News / Asia

Chinese Economy Slows in First Quarter

Laborers work at a construction site in Beijing, April 16, 2014.
Laborers work at a construction site in Beijing, April 16, 2014.
Chinese officials said economic growth for the world's second largest economy slowed in the first quarter of this year. Economists are warning that the downward trend could continue as China seeks to transform its economy with market-based reforms.
China's National Bureau of Statistics said economic growth in China during the first quarter slipped to its slowest pace in 18 months.
Bureau spokesman Sheng Laiyun said the growth rate of 7.4 percent is a reflection of China's efforts to transform its economic model. He said the figures were still within the range the government expects, and that there are already signs of progress in the government's efforts to reform the economy.
Sheng added, however, that "at the same time the complexities of the global economy continue to put downward pressure on the Chinese economy." He said that, "looking forward, persistent efforts are needed to oversee the rollout and implementation of government policies."
Some economists saw reason for optimism in the figures released Tuesday, noting that industrial production picked up in March and that retail sales were slightly better than expected for the first quarter.
Others predict the slowing of the Chinese economy will continue.
Andrew Batson of GK Dragonomics in Beijing said seasonal factors can make first quarter growth seem to be especially weak and that the economy may pick up from its current pace. But, more broadly, he says, it's likely the government will not reach its goal of 7.5 percent for this year.
"Growth is going to slow this year pretty much regardless of what the government does. If they can avoid that growth slow down turning into a negative spiral and keep spirits high in the private sector companies, then I don't think the growth slowdown is disastrous," said Baston. "But, it depends on their ability to deliver politically."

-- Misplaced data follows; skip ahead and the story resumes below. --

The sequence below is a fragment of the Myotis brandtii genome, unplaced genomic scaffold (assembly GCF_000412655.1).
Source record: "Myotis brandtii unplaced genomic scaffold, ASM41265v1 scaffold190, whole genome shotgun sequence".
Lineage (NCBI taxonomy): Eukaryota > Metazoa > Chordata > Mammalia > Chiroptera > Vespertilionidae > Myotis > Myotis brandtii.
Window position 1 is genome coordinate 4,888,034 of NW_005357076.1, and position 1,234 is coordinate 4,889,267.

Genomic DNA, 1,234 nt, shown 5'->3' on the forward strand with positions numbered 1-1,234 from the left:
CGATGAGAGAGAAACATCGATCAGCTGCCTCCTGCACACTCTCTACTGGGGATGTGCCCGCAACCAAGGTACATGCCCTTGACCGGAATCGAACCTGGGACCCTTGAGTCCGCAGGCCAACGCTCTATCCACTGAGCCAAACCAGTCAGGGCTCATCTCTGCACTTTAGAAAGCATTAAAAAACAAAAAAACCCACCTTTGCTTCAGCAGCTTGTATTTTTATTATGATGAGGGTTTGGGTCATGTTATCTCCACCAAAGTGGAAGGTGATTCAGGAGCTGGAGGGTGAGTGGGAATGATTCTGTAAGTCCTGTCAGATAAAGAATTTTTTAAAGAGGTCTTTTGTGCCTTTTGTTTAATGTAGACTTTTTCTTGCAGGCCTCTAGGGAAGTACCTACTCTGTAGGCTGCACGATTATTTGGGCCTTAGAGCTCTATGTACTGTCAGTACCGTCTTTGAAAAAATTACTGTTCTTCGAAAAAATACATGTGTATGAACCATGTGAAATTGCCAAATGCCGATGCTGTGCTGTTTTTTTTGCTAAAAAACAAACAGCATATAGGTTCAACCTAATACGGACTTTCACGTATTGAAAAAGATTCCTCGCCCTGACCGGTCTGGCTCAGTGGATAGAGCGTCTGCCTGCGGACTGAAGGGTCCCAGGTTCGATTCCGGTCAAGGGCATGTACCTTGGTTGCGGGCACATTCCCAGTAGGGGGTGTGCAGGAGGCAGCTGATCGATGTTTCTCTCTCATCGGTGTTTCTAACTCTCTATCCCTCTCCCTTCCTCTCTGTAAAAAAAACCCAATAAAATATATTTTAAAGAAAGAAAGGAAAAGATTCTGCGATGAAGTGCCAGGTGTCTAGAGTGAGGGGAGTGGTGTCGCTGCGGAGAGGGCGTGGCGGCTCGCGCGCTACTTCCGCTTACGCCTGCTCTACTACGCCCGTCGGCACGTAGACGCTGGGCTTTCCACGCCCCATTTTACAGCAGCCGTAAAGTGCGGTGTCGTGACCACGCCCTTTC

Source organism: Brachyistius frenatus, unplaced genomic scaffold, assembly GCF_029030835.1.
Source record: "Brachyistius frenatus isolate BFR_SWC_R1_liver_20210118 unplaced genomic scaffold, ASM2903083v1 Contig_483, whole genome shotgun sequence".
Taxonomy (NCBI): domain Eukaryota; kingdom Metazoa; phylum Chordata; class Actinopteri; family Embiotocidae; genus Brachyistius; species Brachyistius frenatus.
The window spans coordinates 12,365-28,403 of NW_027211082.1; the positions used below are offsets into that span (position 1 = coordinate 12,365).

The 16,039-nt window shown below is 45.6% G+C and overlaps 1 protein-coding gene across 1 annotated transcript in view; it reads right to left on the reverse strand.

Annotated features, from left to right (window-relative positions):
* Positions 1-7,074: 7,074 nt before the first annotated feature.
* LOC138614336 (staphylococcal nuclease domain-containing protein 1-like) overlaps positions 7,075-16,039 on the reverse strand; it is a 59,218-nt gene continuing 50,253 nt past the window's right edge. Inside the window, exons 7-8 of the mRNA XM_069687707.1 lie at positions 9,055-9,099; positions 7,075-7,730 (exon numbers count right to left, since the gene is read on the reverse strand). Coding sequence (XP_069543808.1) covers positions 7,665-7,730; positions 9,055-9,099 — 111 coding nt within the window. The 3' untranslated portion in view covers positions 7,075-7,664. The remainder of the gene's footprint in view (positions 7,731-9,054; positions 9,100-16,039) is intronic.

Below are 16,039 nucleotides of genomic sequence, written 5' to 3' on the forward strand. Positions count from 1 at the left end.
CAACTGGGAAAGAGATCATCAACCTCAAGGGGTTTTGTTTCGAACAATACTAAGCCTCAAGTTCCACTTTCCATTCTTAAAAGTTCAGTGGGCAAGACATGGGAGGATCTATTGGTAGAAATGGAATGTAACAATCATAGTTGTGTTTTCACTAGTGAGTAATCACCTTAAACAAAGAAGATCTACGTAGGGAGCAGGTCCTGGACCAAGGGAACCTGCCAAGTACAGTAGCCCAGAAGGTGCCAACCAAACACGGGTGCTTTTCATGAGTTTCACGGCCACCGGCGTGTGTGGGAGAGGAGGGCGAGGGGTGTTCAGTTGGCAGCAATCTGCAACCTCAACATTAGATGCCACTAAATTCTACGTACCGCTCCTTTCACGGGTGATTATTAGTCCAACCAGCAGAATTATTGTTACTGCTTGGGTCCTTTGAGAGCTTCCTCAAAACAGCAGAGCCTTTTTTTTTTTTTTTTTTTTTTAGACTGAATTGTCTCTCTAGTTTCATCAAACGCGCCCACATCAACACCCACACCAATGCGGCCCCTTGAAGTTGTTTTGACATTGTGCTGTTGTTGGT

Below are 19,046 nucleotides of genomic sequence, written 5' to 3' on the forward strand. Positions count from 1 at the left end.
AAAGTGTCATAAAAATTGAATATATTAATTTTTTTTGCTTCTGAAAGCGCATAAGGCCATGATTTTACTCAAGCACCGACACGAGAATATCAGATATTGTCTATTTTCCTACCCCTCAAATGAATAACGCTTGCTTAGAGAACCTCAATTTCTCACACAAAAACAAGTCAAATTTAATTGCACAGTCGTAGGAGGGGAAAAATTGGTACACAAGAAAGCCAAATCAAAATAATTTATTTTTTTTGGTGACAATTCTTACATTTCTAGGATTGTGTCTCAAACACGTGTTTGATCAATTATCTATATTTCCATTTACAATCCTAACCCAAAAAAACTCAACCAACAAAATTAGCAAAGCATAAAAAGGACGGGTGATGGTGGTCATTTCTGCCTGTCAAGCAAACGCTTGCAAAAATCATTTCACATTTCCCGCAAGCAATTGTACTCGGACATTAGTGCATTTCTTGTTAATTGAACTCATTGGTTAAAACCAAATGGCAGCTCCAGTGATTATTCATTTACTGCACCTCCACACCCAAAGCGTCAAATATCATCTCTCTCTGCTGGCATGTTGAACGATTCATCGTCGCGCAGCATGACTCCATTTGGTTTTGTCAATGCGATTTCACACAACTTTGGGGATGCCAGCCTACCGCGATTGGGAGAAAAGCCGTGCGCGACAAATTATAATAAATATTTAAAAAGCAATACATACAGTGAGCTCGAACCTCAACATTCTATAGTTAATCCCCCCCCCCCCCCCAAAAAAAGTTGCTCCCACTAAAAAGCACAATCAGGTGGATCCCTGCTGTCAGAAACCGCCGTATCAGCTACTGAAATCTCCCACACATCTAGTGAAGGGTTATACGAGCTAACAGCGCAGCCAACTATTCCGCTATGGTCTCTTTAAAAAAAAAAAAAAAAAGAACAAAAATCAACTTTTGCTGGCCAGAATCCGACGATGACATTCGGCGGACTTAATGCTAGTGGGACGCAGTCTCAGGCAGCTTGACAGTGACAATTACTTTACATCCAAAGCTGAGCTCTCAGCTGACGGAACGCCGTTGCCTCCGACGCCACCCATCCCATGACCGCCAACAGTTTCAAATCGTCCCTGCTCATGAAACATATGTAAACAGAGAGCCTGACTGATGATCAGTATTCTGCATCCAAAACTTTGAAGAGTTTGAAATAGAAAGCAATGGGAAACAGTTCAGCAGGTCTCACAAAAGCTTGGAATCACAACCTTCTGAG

Late last year, China unveiled sweeping reforms aimed at letting the market have more sway in the economy, but some economists say their rollout is taking too long.
The changes are hoped to make the economy more efficient by opening up more sectors to competition from private and foreign enterprises.
Song Hong, an economist at the Chinese Academy of Social Sciences said China's economy still has huge potential, but government measures to address problems such as local government debt, graft and the country's red-hot property market have had a dampening effect on the economy.
Song said that, "from the time that the new government stepped into office it has taken a more cautious approach to the economy as it has taken steps to avoid the problems of the past such as corruption and inefficiencies." He said, "the government has yet to fully utilize some of the potential of the Chinese economy of more opportunities for development."
Song said that could come in the form of investment in public infrastructure projects, the loosening of credit and a wide range of restrictions including those on the purchase of homes.
The Chinese government has already announced some measures to boost growth such as investment in railway projects and tax cuts for small firms. They are also speeding up efforts to improve slum areas known as shantytowns, where tens of millions of poor Chinese live.
However, Chinese Premier Li Keqiang said China will not use any major short-term stimulus measures to fight short-term dips in the country's economic growth.

You May Like

US, China Have Dueling Definitions of Cybersecurity

Analysts say attribution or or proving that a particular individual or government is responsible for a hack, is a daunting task More

Snowden: I'd Go to Prison to Return to US

Former NSA contractor says he has not received a formal plea-deal offer from US officials, who consider him to be a traitor More

Goodbye Pocahontas: Photos Reveal Today's Real Native Americans

Weary of stereotypes, photographer Matika Wilbur is determined to reshape the public's perception of her people More

Featured Videos

Your JavaScript is turned off or you have an old version of Adobe's Flash Player. Get the latest Flash player.
Russia’s Syria Involvement Raising Concerns in Europei
Luis Ramirez
October 02, 2015 4:45 PM
European nations are joining the United States in demanding that Russia stop targeting opposition groups other than the Islamic State militants as Russian warplanes continue to conduct raids in Syria. The demand came in a statement from Britain, France, Germany, Qatar, Saudi Arabia, Turkey and the United States Friday. VOA Europe correspondent Luis Ramirez reports.

Video Russia’s Syria Involvement Raising Concerns in Europe